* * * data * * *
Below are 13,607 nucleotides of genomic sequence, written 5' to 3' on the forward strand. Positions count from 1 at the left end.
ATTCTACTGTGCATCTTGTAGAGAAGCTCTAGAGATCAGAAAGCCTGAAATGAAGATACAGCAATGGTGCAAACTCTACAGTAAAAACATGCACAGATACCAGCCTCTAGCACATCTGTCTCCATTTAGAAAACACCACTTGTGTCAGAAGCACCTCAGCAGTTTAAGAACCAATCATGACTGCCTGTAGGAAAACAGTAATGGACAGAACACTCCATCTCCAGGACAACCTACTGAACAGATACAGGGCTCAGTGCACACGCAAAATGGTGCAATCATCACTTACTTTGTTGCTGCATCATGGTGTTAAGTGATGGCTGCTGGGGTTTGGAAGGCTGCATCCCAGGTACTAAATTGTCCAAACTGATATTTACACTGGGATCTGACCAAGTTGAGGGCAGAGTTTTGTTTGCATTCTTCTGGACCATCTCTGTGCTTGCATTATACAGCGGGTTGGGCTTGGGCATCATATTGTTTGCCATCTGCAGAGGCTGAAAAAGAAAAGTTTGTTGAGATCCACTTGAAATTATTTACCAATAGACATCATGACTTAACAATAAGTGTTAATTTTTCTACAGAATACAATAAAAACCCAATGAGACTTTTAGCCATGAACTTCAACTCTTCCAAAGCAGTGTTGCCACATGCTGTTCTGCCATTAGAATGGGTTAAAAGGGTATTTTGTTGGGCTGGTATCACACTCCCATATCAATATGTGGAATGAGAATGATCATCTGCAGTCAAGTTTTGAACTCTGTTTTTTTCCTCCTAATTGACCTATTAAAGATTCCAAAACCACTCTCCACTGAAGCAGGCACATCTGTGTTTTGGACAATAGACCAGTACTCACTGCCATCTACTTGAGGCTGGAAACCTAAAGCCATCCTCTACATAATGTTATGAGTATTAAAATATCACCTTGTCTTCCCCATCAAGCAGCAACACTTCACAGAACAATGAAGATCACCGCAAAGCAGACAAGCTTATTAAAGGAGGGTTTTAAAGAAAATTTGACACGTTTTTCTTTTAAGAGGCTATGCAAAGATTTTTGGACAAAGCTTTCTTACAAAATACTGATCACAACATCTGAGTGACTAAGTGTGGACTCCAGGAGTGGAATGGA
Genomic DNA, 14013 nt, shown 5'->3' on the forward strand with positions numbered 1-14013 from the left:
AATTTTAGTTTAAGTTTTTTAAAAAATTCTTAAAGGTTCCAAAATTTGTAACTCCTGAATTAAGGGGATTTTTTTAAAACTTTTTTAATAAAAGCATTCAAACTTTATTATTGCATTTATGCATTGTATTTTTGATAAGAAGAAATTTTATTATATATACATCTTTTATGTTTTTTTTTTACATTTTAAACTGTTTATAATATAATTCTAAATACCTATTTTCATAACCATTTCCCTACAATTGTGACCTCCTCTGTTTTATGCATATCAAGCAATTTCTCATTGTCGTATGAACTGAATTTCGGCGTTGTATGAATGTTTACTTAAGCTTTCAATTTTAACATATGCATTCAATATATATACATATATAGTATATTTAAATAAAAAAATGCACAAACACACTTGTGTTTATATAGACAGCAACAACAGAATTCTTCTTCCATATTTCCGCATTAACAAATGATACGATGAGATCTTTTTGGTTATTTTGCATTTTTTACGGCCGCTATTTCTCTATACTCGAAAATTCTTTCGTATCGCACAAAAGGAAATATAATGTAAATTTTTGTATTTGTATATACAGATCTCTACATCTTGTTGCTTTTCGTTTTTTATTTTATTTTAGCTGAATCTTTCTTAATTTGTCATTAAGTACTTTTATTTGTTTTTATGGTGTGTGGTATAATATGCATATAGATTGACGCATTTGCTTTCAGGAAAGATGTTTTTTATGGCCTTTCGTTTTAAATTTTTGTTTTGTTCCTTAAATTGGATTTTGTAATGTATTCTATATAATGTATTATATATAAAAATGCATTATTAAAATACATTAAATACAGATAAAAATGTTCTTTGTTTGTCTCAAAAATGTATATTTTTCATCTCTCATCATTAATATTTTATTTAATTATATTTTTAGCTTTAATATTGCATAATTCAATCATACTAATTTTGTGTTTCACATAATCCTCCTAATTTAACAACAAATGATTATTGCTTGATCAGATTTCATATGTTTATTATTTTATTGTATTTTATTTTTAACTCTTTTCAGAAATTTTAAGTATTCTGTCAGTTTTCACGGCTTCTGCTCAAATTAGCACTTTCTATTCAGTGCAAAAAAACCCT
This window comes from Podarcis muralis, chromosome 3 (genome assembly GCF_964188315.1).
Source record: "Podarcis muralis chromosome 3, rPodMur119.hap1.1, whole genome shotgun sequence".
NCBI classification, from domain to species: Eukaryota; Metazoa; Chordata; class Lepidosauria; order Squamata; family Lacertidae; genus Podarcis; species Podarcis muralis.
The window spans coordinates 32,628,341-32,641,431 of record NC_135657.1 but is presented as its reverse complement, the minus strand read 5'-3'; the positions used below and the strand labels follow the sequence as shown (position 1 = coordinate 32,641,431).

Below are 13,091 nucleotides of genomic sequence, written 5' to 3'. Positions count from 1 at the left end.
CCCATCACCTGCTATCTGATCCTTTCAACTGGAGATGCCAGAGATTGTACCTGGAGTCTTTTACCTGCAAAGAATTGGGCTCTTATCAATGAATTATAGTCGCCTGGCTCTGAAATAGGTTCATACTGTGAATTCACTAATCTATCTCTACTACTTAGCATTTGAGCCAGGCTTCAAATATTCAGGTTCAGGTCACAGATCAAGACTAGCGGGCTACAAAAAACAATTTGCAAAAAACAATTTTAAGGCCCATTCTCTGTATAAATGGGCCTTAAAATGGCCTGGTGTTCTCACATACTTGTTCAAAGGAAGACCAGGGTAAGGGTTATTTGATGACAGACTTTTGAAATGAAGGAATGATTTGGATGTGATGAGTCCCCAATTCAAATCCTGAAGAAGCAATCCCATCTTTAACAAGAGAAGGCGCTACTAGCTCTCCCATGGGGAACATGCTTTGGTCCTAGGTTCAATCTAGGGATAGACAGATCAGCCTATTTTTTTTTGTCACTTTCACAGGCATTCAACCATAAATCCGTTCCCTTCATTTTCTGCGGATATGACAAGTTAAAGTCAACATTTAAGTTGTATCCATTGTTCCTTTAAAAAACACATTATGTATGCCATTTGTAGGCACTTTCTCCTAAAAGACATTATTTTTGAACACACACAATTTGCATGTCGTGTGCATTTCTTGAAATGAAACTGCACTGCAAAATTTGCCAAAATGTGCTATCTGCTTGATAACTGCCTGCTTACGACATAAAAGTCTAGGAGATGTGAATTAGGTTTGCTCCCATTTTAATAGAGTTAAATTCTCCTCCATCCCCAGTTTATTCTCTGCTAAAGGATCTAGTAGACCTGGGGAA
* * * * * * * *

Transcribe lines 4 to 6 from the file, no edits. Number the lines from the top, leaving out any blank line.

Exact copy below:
AATTTTAGTTTAAGTTTTTTAAAAAATTCTTAAAGGTTCCAAAATTTGTAACTCCTGAATTAAGGGGATTTTTTTAAAACTTTTTTAATAAAAGCATTCAAACTTTATTATTGCATTTATGCATTGTATTTTTGATAAGAAGAAATTTTATTATATATACATCTTTTATGTTTTTTTTTTACATTTTAAACTGTTTATAATATAATTCTAAATACCTATTTTCATAACCATTTCCCTACAATTGTGACCTCCTCTGTTTTATGCATATCAAGCAATTTCTCATTGTCGTATGAACTGAATTTCGGCGTTGTATGAATGTTTACTTAAGCTTTCAATTTTAACATATGCATTCAATATATATACATATATAGTATATTTAAATAAAAAAATGCACAAACACACTTGTGTTTATATAGACAGCAACAACAGAATTCTTCTTCCATATTTCCGCATTAACAAATGATACGATGAGATCTTTTTGGTTATTTTGCATTTTTTACGGCCGCTATTTCTCTATACTCGAAAATTCTTTCGTATCGCACAAAAGGAAATATAATGTAAATTTTTGTATTTGTATATACAGATCTCTACATCTTGTTGCTTTTCGTTTTTTATTTTATTTTAGCTGAATCTTTCTTAATTTGTCATTAAGTACTTTTATTTGTTTTTATGGTGTGTGGTATAATATGCATATAGATTGACGCATTTGCTTTCAGGAAAGATGTTTTTTATGGCCTTTCGTTTTAAATTTTTGTTTTGTTCCTTAAATTGGATTTTGTAATGTATTCTATATAATGTATTATATATAAAAATGCATTATTAAAATACATTAAATACAGATAAAAATGTTCTTTGTTTGTCTCAAAAATGTATATTTTTCATCTCTCATCATTAATATTTTATTTAATTATATTTTTAGCTTTAATATTGCATAATTCAATCATACTAATTTTGTGTTTCACATAATCCTCCTAATTTAACAACAAATGATTATTGCTTGATCAGATTTCATATGTTTATTATTTTATTGTATTTTATTTTTAACTCTTTTCAGAAATTTTAAGTATTCTGTCAGTTTTCACGGCTTCTGCTCAAATTAGCACTTTCTATTCAGTGCAAAAAAACCCT
This window comes from Podarcis muralis, chromosome 3 (genome assembly GCF_964188315.1).
Source record: "Podarcis muralis chromosome 3, rPodMur119.hap1.1, whole genome shotgun sequence".